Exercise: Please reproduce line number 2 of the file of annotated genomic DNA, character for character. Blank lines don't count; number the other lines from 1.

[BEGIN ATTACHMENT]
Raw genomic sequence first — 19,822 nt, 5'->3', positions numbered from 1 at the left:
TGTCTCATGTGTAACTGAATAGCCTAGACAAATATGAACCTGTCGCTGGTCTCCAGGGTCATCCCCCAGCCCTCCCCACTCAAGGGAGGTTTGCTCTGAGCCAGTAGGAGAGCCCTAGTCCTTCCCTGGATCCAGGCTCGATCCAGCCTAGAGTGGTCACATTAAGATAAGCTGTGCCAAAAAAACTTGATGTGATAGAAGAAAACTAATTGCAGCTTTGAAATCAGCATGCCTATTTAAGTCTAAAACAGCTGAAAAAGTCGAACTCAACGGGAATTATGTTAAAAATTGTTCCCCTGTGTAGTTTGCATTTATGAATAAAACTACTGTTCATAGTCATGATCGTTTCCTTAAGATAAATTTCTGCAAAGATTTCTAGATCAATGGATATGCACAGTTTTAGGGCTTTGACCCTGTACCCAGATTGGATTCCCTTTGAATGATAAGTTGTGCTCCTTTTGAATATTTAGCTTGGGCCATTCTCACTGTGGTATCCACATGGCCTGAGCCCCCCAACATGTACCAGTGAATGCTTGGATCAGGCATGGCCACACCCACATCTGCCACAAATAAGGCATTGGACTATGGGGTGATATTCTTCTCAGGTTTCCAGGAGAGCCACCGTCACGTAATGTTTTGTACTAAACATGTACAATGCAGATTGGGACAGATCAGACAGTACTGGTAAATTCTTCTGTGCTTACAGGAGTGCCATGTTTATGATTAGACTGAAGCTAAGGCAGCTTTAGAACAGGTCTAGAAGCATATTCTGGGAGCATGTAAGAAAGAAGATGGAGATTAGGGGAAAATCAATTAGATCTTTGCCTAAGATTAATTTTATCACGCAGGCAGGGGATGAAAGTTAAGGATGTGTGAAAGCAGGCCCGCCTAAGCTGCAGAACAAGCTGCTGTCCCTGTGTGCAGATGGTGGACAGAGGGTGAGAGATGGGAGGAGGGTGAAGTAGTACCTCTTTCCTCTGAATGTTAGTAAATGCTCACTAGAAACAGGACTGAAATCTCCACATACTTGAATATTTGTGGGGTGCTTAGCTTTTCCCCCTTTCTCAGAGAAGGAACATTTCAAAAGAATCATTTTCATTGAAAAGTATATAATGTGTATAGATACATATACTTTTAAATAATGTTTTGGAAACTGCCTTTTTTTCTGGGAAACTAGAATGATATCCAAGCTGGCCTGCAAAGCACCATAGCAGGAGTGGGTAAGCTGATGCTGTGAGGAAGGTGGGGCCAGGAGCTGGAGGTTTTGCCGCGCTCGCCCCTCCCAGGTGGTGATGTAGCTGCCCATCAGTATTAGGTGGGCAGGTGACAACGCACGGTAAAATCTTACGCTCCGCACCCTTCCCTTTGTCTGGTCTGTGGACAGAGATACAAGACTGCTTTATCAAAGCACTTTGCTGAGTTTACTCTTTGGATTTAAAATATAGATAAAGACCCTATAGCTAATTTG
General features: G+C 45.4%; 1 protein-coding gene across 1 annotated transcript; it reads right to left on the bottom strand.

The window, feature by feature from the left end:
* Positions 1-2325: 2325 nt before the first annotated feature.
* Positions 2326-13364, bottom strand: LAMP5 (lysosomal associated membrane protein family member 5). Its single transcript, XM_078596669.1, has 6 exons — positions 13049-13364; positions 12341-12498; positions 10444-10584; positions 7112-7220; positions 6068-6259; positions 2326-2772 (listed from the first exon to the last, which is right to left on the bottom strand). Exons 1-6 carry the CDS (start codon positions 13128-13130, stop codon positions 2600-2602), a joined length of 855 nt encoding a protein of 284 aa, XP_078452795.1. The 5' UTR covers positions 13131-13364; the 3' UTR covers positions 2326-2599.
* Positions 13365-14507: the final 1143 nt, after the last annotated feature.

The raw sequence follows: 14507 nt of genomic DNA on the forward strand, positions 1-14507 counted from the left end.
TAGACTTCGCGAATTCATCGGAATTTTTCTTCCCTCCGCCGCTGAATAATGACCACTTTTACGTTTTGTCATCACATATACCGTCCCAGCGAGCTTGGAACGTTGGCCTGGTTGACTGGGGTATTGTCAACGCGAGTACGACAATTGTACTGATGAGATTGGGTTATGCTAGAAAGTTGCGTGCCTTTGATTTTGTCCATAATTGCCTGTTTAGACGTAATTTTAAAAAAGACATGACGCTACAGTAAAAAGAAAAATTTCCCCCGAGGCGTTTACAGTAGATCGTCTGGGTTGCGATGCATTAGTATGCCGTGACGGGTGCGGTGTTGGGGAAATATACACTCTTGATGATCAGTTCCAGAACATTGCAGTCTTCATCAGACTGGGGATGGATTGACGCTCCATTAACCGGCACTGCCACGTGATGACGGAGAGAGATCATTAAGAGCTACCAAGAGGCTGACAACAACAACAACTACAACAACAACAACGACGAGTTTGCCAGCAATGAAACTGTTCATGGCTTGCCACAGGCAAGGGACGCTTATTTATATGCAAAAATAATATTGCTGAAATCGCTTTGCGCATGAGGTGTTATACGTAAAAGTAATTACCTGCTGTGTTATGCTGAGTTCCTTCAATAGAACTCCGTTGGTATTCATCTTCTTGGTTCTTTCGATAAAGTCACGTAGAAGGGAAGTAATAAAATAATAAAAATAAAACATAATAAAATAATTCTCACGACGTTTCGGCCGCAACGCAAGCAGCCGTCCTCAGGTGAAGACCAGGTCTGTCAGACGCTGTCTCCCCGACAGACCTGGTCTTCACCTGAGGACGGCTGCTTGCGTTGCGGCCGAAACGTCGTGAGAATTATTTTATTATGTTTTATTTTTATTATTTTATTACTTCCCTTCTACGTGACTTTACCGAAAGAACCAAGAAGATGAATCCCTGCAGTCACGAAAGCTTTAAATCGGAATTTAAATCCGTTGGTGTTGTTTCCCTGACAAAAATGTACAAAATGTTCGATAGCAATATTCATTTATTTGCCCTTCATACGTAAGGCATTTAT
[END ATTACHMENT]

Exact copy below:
TGTCTCATGTGTAACTGAATAGCCTAGACAAATATGAACCTGTCGCTGGTCTCCAGGGTCATCCCCCAGCCCTCCCCACTCAAGGGAGGTTTGCTCTGAGCCAGTAGGAGAGCCCTAGTCCTTCCCTGGATCCAGGCTCGATCCAGCCTAGAGTGGTCACATTAAGATAAGCTGTGCCAAAAAAACTTGATGTGATAGAAGAAAACTAATTGCAGCTTTGAAATCAGCATGCCTATTTAAGTCTAAAACAGCTGAAAAAGTCGAACTCAACGGGAATTATGTTAAAAATTGTTCCCCTGTGTAGTTTGCATTTATGAATAAAACTACTGTTCATAGTCATGATCGTTTCCTTAAGATAAATTTCTGCAAAGATTTCTAGATCAATGGATATGCACAGTTTTAGGGCTTTGACCCTGTACCCAGATTGGATTCCCTTTGAATGATAAGTTGTGCTCCTTTTGAATATTTAGCTTGGGCCATTCTCACTGTGGTATCCACATGGCCTGAGCCCCCCAACATGTACCAGTGAATGCTTGGATCAGGCATGGCCACACCCACATCTGCCACAAATAAGGCATTGGACTATGGGGTGATATTCTTCTCAGGTTTCCAGGAGAGCCACCGTCACGTAATGTTTTGTACTAAACATGTACAATGCAGATTGGGACAGATCAGACAGTACTGGTAAATTCTTCTGTGCTTACAGGAGTGCCATGTTTATGATTAGACTGAAGCTAAGGCAGCTTTAGAACAGGTCTAGAAGCATATTCTGGGAGCATGTAAGAAAGAAGATGGAGATTAGGGGAAAATCAATTAGATCTTTGCCTAAGATTAATTTTATCACGCAGGCAGGGGATGAAAGTTAAGGATGTGTGAAAGCAGGCCCGCCTAAGCTGCAGAACAAGCTGCTGTCCCTGTGTGCAGATGGTGGACAGAGGGTGAGAGATGGGAGGAGGGTGAAGTAGTACCTCTTTCCTCTGAATGTTAGTAAATGCTCACTAGAAACAGGACTGAAATCTCCACATACTTGAATATTTGTGGGGTGCTTAGCTTTTCCCCCTTTCTCAGAGAAGGAACATTTCAAAAGAATCATTTTCATTGAAAAGTATATAATGTGTATAGATACATATACTTTTAAATAATGTTTTGGAAACTGCCTTTTTTTCTGGGAAACTAGAATGATATCCAAGCTGGCCTGCAAAGCACCATAGCAGGAGTGGGTAAGCTGATGCTGTGAGGAAGGTGGGGCCAGGAGCTGGAGGTTTTGCCGCGCTCGCCCCTCCCAGGTGGTGATGTAGCTGCCCATCAGTATTAGGTGGGCAGGTGACAACGCACGGTAAAATCTTACGCTCCGCACCCTTCCCTTTGTCTGGTCTGTGGACAGAGATACAAGACTGCTTTATCAAAGCACTTTGCTGAGTTTACTCTTTGGATTTAAAATATAGATAAAGACCCTATAGCTAATTTG